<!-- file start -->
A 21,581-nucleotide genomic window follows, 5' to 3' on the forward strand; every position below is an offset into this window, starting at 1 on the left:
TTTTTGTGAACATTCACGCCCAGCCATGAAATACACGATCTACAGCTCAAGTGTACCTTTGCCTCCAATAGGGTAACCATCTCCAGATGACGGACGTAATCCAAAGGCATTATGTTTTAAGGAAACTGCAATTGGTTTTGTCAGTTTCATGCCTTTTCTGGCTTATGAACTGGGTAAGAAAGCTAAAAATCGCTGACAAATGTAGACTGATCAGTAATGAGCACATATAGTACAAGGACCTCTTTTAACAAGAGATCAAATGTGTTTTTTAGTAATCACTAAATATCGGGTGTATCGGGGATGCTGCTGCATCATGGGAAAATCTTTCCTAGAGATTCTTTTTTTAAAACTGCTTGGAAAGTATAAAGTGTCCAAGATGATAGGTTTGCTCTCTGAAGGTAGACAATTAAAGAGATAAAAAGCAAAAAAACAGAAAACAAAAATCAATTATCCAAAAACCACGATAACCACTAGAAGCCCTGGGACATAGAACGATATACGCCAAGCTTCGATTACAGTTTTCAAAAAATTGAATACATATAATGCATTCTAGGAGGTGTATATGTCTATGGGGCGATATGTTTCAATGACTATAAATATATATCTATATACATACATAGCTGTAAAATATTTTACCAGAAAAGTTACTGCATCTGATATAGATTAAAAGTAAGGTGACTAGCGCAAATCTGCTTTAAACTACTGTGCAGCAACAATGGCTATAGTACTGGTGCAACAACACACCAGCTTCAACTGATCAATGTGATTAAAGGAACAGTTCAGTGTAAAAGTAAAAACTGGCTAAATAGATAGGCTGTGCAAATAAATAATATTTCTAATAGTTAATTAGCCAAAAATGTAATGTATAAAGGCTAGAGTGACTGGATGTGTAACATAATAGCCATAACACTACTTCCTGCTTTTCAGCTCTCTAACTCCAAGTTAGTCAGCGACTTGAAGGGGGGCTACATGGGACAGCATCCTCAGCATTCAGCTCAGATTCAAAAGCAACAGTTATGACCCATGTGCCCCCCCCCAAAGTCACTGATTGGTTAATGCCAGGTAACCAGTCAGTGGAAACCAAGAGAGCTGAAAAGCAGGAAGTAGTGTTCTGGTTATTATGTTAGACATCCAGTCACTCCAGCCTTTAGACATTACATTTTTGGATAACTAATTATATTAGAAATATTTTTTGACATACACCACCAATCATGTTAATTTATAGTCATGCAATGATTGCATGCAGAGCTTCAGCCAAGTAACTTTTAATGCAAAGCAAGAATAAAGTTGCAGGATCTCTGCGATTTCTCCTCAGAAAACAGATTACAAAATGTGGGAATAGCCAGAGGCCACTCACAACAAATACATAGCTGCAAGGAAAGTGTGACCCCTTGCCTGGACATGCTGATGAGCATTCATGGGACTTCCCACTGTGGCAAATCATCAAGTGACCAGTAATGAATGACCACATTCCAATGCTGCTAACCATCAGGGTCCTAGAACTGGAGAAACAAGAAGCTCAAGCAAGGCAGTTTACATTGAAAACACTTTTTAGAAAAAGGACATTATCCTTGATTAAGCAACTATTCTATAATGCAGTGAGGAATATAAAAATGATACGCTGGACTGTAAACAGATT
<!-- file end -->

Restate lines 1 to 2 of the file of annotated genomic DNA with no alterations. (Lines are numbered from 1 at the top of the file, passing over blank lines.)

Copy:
A 21,581-nucleotide genomic window follows, 5' to 3' on the forward strand; every position below is an offset into this window, starting at 1 on the left:
TTTTTGTGAACATTCACGCCCAGCCATGAAATACACGATCTACAGCTCAAGTGTACCTTTGCCTCCAATAGGGTAACCATCTCCAGATGACGGACGTAATCCAAAGGCATTATGTTTTAAGGAAACTGCAATTGGTTTTGTCAGTTTCATGCCTTTTCTGGCTTATGAACTGGGTAAGAAAGCTAAAAATCGCTGACAAATGTAGACTGATCAGTAATGAGCACATATAGTACAAGGACCTCTTTTAACAAGAGATCAAATGTGTTTTTTAGTAATCACTAAATATCGGGTGTATCGGGGATGCTGCTGCATCATGGGAAAATCTTTCCTAGAGATTCTTTTTTTAAAACTGCTTGGAAAGTATAAAGTGTCCAAGATGATAGGTTTGCTCTCTGAAGGTAGACAATTAAAGAGATAAAAAGCAAAAAAACAGAAAACAAAAATCAATTATCCAAAAACCACGATAACCACTAGAAGCCCTGGGACATAGAACGATATACGCCAAGCTTCGATTACAGTTTTCAAAAAATTGAATACATATAATGCATTCTAGGAGGTGTATATGTCTATGGGGCGATATGTTTCAATGACTATAAATATATATCTATATACATACATAGCTGTAAAATATTTTACCAGAAAAGTTACTGCATCTGATATAGATTAAAAGTAAGGTGACTAGCGCAAATCTGCTTTAAACTACTGTGCAGCAACAATGGCTATAGTACTGGTGCAACAACACACCAGCTTCAACTGATCAATGTGATTAAAGGAACAGTTCAGTGTAAAAGTAAAAACTGGCTAAATAGATAGGCTGTGCAAATAAATAATATTTCTAATAGTTAATTAGCCAAAAATGTAATGTATAAAGGCTAGAGTGACTGGATGTGTAACATAATAGCCATAACACTACTTCCTGCTTTTCAGCTCTCTAACTCCAAGTTAGTCAGCGACTTGAAGGGGGGCTACATGGGACAGCATCCTCAGCATTCAGCTCAGATTCAAAAGCAACAGTTATGACCCATGTGCCCCCCCCCAAAGTCACTGATTGGTTAATGCCAGGTAACCAGTCAGTGGAAACCAAGAGAGCTGAAAAGCAGGAAGTAGTGTTCTGGTTATTATGTTAGACATCCAGTCACTCCAGCCTTTAGACATTACATTTTTGGATAACTAATTATATTAGAAATATTTTTTGACATACACCACCAATCATGTTAATTTATAGTCATGCAATGATTGCATGCAGAGCTTCAGCCAAGTAACTTTTAATGCAAAGCAAGAATAAAGTTGCAGGATCTCTGCGATTTCTCCTCAGAAAACAGATTACAAAATGTGGGAATAGCCAGAGGCCACTCACAACAAATACATAGCTGCAAGGAAAGTGTGACCCCTTGCCTGGACATGCTGATGAGCATTCATGGGACTTCCCACTGTGGCAAATCATCAAGTGACCAGTAATGAATGACCACATTCCAATGCTGCTAACCATCAGGGTCCTAGAACTGGAGAAACAAGAAGCTCAAGCAAGGCAGTTTACATTGAAAACACTTTTTAGAAAAAGGACATTATCCTTGATTAAGCAACTATTCTATAATGCAGTGAGGAATATAAAAATGATACGCTGGACTGTAAACAGATT